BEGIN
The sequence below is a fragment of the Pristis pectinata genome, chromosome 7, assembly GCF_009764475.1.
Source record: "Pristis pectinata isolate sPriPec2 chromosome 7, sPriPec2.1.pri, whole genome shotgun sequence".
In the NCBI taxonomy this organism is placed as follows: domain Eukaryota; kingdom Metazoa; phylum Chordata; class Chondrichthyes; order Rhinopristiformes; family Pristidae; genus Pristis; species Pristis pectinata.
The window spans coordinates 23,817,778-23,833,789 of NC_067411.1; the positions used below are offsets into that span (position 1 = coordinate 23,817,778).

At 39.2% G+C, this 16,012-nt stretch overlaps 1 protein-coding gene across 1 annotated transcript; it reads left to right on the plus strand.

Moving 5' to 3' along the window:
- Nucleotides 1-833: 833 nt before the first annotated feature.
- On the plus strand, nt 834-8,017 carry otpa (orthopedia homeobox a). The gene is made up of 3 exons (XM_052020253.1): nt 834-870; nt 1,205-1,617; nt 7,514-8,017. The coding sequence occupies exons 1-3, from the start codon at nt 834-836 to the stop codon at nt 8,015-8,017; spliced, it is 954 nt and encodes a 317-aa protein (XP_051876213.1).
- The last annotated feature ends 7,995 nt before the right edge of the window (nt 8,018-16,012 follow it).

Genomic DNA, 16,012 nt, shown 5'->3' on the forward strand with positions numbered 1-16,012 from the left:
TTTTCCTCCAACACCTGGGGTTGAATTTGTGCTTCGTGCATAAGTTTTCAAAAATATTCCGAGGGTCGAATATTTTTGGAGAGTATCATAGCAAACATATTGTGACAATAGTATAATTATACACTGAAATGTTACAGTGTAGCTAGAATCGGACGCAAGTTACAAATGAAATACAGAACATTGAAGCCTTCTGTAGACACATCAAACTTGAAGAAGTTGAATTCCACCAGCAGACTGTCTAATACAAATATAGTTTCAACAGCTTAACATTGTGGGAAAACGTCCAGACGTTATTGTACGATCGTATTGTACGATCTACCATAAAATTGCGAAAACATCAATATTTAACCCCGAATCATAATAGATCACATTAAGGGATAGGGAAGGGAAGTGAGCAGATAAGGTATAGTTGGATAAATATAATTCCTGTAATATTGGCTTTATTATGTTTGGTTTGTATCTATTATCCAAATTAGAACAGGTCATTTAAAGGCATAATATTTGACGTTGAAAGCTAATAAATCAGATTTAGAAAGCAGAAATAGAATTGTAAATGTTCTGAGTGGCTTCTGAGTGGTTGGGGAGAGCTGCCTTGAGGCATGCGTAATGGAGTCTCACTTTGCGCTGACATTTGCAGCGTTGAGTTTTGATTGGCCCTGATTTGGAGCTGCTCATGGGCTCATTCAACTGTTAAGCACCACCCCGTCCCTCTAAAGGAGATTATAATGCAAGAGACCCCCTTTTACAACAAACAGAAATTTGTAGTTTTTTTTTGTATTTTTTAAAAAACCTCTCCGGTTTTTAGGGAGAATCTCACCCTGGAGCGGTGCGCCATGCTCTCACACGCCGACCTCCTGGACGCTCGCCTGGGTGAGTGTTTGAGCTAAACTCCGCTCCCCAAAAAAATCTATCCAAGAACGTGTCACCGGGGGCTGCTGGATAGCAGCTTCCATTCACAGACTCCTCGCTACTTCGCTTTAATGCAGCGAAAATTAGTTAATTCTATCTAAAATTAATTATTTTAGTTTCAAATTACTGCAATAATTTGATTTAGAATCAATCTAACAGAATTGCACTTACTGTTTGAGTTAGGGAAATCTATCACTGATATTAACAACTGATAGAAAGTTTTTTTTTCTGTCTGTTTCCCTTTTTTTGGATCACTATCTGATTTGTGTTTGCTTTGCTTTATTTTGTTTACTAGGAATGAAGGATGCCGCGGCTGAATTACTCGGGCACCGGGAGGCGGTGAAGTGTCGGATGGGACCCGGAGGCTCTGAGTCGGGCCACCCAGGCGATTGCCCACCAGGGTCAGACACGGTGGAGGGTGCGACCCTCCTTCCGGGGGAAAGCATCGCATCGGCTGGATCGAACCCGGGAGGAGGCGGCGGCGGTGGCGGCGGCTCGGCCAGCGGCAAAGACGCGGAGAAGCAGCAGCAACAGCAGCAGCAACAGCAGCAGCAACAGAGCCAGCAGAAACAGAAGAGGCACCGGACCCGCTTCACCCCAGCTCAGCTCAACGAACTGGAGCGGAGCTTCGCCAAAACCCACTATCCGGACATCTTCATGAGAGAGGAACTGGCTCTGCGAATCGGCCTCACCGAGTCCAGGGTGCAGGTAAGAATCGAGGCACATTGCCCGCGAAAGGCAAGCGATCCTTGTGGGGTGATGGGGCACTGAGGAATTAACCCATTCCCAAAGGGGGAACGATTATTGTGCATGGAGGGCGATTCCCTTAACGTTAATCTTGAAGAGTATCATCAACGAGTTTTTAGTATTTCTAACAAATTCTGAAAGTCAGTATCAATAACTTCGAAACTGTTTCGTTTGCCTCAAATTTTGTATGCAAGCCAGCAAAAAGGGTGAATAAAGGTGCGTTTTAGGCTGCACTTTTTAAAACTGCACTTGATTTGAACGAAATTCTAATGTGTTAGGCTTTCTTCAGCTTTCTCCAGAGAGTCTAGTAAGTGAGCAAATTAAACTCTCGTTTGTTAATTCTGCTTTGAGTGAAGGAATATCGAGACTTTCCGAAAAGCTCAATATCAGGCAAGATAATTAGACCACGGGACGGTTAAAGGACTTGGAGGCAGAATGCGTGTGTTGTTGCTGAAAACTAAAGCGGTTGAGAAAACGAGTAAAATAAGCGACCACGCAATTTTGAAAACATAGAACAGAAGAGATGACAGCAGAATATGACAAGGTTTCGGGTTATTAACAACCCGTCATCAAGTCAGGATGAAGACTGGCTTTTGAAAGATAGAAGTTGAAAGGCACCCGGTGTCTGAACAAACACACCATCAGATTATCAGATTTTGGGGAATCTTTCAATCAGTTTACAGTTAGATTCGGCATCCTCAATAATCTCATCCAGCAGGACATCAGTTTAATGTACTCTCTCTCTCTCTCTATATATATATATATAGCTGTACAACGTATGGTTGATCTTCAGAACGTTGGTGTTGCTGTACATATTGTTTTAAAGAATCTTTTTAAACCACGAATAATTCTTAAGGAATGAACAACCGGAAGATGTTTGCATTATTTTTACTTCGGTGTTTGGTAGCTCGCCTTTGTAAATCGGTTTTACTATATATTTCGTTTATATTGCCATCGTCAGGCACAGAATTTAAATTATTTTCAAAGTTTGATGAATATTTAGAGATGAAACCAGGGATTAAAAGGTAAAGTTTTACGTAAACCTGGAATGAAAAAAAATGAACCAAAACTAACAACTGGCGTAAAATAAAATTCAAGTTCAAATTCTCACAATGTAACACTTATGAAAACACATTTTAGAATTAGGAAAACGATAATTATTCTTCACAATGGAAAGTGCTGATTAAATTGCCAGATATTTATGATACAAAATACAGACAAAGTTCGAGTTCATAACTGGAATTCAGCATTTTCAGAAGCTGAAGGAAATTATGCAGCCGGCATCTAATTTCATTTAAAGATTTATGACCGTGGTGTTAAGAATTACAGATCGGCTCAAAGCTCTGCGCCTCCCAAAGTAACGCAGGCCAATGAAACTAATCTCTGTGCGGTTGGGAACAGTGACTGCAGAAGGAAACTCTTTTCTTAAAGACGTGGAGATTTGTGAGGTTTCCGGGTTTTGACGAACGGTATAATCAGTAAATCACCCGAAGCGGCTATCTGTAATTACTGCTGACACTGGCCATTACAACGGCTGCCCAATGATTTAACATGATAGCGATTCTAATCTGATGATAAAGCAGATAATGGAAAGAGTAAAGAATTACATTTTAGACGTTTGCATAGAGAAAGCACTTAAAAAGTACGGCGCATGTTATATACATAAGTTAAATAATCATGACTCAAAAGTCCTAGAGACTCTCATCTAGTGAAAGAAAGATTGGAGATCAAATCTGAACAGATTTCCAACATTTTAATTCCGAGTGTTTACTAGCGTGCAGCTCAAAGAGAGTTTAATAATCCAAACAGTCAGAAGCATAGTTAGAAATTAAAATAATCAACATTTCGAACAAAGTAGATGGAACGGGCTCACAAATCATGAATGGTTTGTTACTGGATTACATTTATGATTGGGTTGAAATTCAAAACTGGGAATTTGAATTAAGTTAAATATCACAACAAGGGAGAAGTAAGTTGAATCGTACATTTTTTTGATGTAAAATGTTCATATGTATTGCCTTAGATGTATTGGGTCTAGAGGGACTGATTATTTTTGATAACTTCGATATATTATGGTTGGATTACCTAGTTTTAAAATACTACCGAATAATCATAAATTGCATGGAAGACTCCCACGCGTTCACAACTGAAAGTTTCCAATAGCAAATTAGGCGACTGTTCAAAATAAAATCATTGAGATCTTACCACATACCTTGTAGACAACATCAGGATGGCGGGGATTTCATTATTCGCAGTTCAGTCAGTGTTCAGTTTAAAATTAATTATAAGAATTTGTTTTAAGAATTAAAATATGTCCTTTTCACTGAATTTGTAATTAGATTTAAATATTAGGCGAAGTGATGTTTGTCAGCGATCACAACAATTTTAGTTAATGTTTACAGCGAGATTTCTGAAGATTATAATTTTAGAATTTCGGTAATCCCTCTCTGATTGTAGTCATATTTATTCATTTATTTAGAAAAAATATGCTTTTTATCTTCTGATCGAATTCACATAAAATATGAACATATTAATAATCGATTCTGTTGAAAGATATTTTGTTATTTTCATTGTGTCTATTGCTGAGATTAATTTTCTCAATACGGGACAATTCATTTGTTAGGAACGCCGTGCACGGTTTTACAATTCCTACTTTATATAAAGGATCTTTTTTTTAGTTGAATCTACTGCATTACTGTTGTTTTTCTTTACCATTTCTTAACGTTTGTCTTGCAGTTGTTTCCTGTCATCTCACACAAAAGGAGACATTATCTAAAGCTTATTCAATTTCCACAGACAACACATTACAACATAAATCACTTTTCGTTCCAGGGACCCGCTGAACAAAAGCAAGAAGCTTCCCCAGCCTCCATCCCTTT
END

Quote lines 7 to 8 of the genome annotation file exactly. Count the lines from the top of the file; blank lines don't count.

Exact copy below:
- Nucleotides 1-833: 833 nt before the first annotated feature.
- On the plus strand, nt 834-8,017 carry otpa (orthopedia homeobox a). The gene is made up of 3 exons (XM_052020253.1): nt 834-870; nt 1,205-1,617; nt 7,514-8,017. The coding sequence occupies exons 1-3, from the start codon at nt 834-836 to the stop codon at nt 8,015-8,017; spliced, it is 954 nt and encodes a 317-aa protein (XP_051876213.1).